Linda Thompson: Back in the bright lights

The three classic LPs that Linda Thompson made with her then-husband Richard are out again
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The Independent Culture

"That's so lovely," exclaims Linda Thompson, sitting in the front room of her elegant house in Chelsea. I've just told her how a friend of mine described his first encounter with the music of Richard and Linda Thompson, back in the Seventies. He was driving on the motorway when "Withered and Died", written by Richard and sung by Linda, came on the radio. Before the song had ended, he had pulled over, unable to see to drive through his tears.

Linda Thompson has one of the most beautiful voices ever to grace a rock album. Ranging from a declamatory ring to aching passion, it is a voice that makes the voices inside go quiet, an instrument of great tenderness and warmth, yet with an undertow of pain and heartache. Her reputation rests largely on the albums she made with her then husband, Richard Thompson, beginning with 1973's I Want to See The Bright Lights Tonight and concluding with 1982's Shoot Out the Lights.

With their first three albums now remastered for CD for the first time, and released with extra live tracks, the dark theatricality of Bright Lights, the music-hall jauntiness of Hokey Pokey, and the stark, unflinching Pour Down Like Silver, the couple's last album before their conversion to Sufism in 1975 are a stunning reminder of just what the word "classic" means.

Born Linda Pettifer and brought up in Glasgow, Thompson came to study in London in the Sixties, but abandoned college for folk clubs such as the Troubadour, where she began singing professionally - mixing Bob Dylan numbers with traditional Scottish and English tunes. "I grew up with people singing around the house," she says. "They were all good singers in my family. But I was one of the best."

She met Richard via her friendship with Sandy Denny, then the singer with the band Fairport Convention.

"Richard was still with Fairport but becoming disenchanted with that and wanting to leave and do folk clubs, and I said: 'You're mad, it's a nightmare, you're not going to like it.' But that's what he wanted to do and he did it. And he actually did like it."

So for the best part of two years the couple toured the folk clubs as an acoustic duo, playing the songs that would later appear on Bright Lights, and which have since entered the lexicon of British folk-rock. They added an eclectic repertoire of covers in the spirit of doing whatever took their fancy.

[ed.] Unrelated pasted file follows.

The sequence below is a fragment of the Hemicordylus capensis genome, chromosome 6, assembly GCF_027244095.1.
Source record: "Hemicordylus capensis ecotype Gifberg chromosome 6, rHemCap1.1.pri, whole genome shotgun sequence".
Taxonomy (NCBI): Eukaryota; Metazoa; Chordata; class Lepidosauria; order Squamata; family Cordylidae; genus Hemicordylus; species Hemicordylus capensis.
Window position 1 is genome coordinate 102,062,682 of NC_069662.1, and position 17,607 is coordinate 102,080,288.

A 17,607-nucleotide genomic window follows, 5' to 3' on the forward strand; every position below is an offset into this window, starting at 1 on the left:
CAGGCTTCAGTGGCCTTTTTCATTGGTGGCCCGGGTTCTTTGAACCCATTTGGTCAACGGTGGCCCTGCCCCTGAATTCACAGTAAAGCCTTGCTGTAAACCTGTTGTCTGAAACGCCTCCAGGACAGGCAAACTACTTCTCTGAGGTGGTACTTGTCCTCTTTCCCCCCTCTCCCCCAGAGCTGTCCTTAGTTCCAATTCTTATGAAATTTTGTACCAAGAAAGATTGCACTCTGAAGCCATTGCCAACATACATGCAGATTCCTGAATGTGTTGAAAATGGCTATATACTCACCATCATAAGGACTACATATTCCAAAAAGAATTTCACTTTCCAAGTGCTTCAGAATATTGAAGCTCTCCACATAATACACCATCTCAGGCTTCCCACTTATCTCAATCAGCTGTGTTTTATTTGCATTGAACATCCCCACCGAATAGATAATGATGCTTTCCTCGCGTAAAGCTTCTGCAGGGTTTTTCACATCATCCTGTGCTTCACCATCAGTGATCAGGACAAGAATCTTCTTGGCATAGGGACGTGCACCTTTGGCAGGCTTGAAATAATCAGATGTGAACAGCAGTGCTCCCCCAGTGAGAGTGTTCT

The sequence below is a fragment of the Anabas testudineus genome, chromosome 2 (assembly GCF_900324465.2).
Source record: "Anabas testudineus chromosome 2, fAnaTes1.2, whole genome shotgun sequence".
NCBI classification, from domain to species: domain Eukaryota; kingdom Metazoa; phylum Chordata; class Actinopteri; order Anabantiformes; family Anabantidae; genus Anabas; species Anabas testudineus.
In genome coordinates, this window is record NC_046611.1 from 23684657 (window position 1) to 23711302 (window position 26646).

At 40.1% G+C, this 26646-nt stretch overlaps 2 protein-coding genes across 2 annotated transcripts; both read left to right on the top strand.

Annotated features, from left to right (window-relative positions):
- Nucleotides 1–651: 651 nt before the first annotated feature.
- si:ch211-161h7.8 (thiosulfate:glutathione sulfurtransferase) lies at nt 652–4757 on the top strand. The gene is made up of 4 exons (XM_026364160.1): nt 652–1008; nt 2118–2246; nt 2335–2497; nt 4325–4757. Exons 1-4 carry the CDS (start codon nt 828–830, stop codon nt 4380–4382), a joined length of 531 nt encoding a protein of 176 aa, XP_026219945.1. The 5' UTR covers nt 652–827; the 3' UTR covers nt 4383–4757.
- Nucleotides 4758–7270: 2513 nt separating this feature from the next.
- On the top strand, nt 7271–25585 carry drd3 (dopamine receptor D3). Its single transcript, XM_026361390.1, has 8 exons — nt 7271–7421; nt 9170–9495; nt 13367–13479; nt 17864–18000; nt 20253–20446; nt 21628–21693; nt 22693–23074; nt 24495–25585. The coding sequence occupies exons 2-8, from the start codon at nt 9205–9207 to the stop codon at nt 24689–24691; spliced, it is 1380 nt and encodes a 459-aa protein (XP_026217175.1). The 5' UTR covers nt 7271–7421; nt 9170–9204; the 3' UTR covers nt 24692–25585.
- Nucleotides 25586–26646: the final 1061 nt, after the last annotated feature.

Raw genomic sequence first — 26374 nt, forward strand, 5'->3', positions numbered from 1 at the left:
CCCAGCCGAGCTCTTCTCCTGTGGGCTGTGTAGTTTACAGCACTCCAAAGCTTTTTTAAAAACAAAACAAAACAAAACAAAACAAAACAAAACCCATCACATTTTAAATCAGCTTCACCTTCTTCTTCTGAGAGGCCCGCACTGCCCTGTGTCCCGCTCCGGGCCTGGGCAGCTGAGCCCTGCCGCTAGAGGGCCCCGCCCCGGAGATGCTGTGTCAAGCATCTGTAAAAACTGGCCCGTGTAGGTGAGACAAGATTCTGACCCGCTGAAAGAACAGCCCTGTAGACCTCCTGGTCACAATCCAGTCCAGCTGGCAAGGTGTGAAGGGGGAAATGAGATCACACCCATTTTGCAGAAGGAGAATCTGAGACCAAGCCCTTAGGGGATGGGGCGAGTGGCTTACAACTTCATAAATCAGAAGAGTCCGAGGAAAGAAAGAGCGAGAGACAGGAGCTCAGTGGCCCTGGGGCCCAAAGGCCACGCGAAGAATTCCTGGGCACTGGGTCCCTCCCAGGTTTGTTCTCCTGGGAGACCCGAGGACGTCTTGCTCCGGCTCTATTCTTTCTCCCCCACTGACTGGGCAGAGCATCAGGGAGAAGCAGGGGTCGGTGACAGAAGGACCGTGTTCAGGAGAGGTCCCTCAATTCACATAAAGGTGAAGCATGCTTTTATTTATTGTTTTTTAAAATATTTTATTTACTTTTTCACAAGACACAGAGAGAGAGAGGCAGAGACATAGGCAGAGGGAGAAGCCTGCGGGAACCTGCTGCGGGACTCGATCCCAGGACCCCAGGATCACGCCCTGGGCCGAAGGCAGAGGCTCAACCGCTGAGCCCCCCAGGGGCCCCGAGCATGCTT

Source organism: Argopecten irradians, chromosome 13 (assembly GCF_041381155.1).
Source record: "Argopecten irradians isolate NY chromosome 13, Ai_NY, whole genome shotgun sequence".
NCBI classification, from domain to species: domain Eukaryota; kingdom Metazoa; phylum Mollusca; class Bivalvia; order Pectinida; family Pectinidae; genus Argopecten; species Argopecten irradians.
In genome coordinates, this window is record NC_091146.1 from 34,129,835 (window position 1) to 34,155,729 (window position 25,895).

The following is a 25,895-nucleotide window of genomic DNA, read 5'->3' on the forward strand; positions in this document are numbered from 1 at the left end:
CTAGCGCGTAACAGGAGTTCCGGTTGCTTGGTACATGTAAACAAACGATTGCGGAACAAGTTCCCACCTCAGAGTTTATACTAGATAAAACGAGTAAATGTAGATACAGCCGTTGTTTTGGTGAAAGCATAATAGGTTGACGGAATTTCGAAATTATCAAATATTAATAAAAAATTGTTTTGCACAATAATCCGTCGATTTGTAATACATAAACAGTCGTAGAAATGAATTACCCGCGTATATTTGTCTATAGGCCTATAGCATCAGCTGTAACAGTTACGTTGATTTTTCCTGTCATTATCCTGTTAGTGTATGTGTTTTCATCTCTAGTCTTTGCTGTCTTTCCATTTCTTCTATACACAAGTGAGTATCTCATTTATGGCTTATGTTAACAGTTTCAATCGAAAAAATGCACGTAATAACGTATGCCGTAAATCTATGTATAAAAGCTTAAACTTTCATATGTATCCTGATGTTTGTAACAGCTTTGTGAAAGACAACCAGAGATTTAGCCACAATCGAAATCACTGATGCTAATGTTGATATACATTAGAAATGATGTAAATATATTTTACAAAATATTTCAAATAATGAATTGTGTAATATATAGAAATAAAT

Bright Lights was recorded for Island in three days on a tiny budget and with friends such as the accordionist John Kirkpatrick, and members of Fairport and the band Fother-ingay, to expand the textures of Richard's powerful, bleak and haunting new songs. The resulting album has entered many a top 100, yet, at the time, sales were minimal. "We had a pretty loose way in the studio," recalls Linda. "You'd just point to someone for a solo and then the chorus would come back in. It was more like a singalong."

Yet being in possession of such a powerful voice came with a price, and, as Linda put down the classic tracks on Bright Lights, she first suffered the debilitating problem with her voice that would plague her throughout her career, even bringing it to an apparent end in the mid-Eighties (she finally broke the silence with 2001's acclaimed Fashionably Late).

The problem, dysphonia, made it physically impossible to sing a note. "Whether it was some subliminal thing I don't know. The doctors now tell me I was breathing the wrong way when I was pregnant, and it went from a physical thing to become a psychological thing."

The only time she was free of vocal problems was when her marriage ended, shortly before a US tour to promote their final album, in 1982. "By the time we got to do Shoot Out the Lights, it was really bad, but when we split up and did the US tour I didn't have it at all. A broken heart takes precedence. I didn't worry about my throat." And the music was astonishing, with "Dimming of the Day" and "A Heart Needs a Home" receiving the definitive treatment. "Musically, that was a very good tour. It was horrible personally, but it freed me. I'd had lots of health problems and they vanished."

None of these performances has had an official release. Instead, the re-releases come with a selection of contemporaneous cuts, including a superlative version of "Dark End of the Street", with only Richard's guitar as accompaniment. "I don't feel I'm this great singer," says Linda, "so what I do is try and put myself into a song, and that's hard." She certainly does inhabit it , making it one of the most beautiful performances they ever put on tape.

"I got really scared of microphones," she says, recalling the sessions for Bright Lights. "I still don't like them. They get in the way, coming between me and the audience." Even the thought of recording constrains her. "I like the ephemeral thing of, 'you had to be there'." It's the philosophy of an artist not given to musing on post- erity. "Immortality is a very male thing: 'How am I going to be remembered?' - Who would be arrogant enough to think like that?"

'I Want to See the Bright Lights Tonight', 'Hokey Pokey' and 'Pour Down Like Silver' are out now on Island/Universal